Students Speak About Their Online Learning Experiences

Most universities in South Africa have taken their academic programme online. Even with support from these institutions to students, it hasn’t been an easy process. Two students describe how they are navigating online learning in the midst of the COVID-19 pandemic. 

During a press briefing on May 23, higher education minister Blade Nzimande said their sector has adopted the theme: Save The Academic Year, Save Lives. Nzimande said that under level three of the lockdown, a third of students would be allowed to return to campus. The rest would need to start and continue with online learning. 

Siyabonga Shazi, Information Studies at the University of KwaZulu Natal, postgraduate
Siya is working on a his bed because he does’t have a desk or a laptop.

My name is Siya and I’m studying information systems at UKZN. The online learning programme started at UKZN just after the lockdown began at the end of March. There were internal ways each school and faculty initiated to ensure that learning continues despite the situation. As time went on there were other integrated strategies introduced by the management which covers everyone to ensure that nobody would be left out. 

With UKZN specifically, there really has been challenges with data. They gave us 500 mb only for us to find out that this is limited to certain specific sites like Central. It doesn’t cover the other sites you will need to explore. I have to use data to download articles online, to go into Youtube to watch a video so that I can have enough information that will help me in order to be ready to write something that is conducive for an academic paper. 

I am sure everyone was not ready because this has never happened before. That on its own has been a challenge – having to adjust to something that you never expected to happen where your movement is limited. Being home and wanting to study but then being disturbed by the kids making noise makes it difficult to concentrate.

Sometimes I want to study at the library but I can’t go there because of being restricted with movement. It’s been a serious issue and it’s been a concern. 

I think it’s how socially and psychologically we are not ready. The psychological impact of it has really not been discussed. It’s affecting me. Nothing has been said by doctors and mental health people to ensure that such things are spoken about and what are the avenues and ways that can be used and put in place to ensure that something is dealt with and not ignored. 

We were not ready for this and it shows that we are behind in terms of ensuring that everyone has a laptop and Wifi and free data wherever they are. It’s a national question more than it is a university question. Within universities, ensuring that every student gets laptops would have a positive impact.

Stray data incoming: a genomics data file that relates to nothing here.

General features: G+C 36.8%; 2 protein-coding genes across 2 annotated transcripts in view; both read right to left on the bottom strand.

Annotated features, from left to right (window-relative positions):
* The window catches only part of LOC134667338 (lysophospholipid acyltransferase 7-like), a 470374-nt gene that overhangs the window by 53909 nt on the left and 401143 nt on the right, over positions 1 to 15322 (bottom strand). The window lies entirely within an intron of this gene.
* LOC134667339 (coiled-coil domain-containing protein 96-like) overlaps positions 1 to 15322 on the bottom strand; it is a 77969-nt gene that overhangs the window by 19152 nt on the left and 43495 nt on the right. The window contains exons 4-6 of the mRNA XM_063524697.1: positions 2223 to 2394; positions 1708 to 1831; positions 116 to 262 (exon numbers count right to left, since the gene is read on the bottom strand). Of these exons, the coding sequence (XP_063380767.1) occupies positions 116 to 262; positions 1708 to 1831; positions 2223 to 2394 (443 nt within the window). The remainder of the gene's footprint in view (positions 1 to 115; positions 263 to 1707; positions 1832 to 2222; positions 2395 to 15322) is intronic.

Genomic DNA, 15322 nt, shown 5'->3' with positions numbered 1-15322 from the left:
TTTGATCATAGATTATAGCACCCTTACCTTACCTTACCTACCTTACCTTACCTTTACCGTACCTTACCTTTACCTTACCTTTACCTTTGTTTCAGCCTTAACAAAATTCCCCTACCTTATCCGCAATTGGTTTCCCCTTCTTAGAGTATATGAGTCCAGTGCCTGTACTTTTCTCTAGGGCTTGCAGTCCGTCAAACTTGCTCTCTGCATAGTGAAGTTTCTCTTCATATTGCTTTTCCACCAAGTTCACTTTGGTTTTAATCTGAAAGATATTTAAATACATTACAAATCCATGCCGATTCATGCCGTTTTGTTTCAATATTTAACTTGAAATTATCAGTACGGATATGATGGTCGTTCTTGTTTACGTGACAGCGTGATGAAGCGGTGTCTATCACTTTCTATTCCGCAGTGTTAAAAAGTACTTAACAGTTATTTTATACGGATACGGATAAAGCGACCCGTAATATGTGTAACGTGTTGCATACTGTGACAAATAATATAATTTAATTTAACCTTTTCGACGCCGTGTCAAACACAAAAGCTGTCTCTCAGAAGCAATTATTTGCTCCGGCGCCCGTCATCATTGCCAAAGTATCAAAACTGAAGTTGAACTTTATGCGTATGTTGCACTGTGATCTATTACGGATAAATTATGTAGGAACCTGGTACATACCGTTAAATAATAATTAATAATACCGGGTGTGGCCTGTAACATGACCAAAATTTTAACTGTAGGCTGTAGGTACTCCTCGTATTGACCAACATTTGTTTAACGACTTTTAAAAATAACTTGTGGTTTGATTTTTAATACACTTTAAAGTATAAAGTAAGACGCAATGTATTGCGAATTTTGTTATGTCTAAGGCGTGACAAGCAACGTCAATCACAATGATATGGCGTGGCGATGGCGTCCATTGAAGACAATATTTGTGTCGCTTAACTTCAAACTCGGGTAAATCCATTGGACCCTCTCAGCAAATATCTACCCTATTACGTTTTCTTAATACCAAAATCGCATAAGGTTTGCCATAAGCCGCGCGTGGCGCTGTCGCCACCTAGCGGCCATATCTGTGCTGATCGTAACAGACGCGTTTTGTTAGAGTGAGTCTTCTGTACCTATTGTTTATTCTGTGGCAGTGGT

Secondly increasing data is really a thing. There should be funds just going to ensure that everyone is covered with data so that there is no student complaining about limited data and not having a laptop to study. There is a lack of leadership and coming together to ensure that there is a solidarity fund where there will be funds for people who are being affected by the pandemic. I think it’s an issue of leadership and not really being serious about those who are affected. 

It has been difficult for me personally due to limited data and not being funded. I had to move out from res where there was wifi. After that having to get WiFi was a serious challenge. I had to try by all means. Even though it wasn’t allowed to move around, when I would go to the shop I would go with my phone to download as many articles as possible so that I wouldn’t use as much data to download. I would try to find those spots where I could use WiFi to quickly download those articles so that when I’m in the house I’ll have as much as possible. 

Government should have a specific package which is going to ensure that funding is put into all tertiary institutions where learning is taking place. Online learning isn’t really the issue. It’s the lack of resources and readiness towards that and the only way is to ensure that you bring resources through leadership whereby the issues are addressed. 

If the government can put more funds into universities and ensure the funds are used in a proper way and that people who really need it get those, [it will help]. 

This caught us and it was unexpected. But I believe this is teaching us about a new world that we need to be ready for and we can be read. It’s just a matter of how we can do things right especially by the government to expand resources and grants towards universities.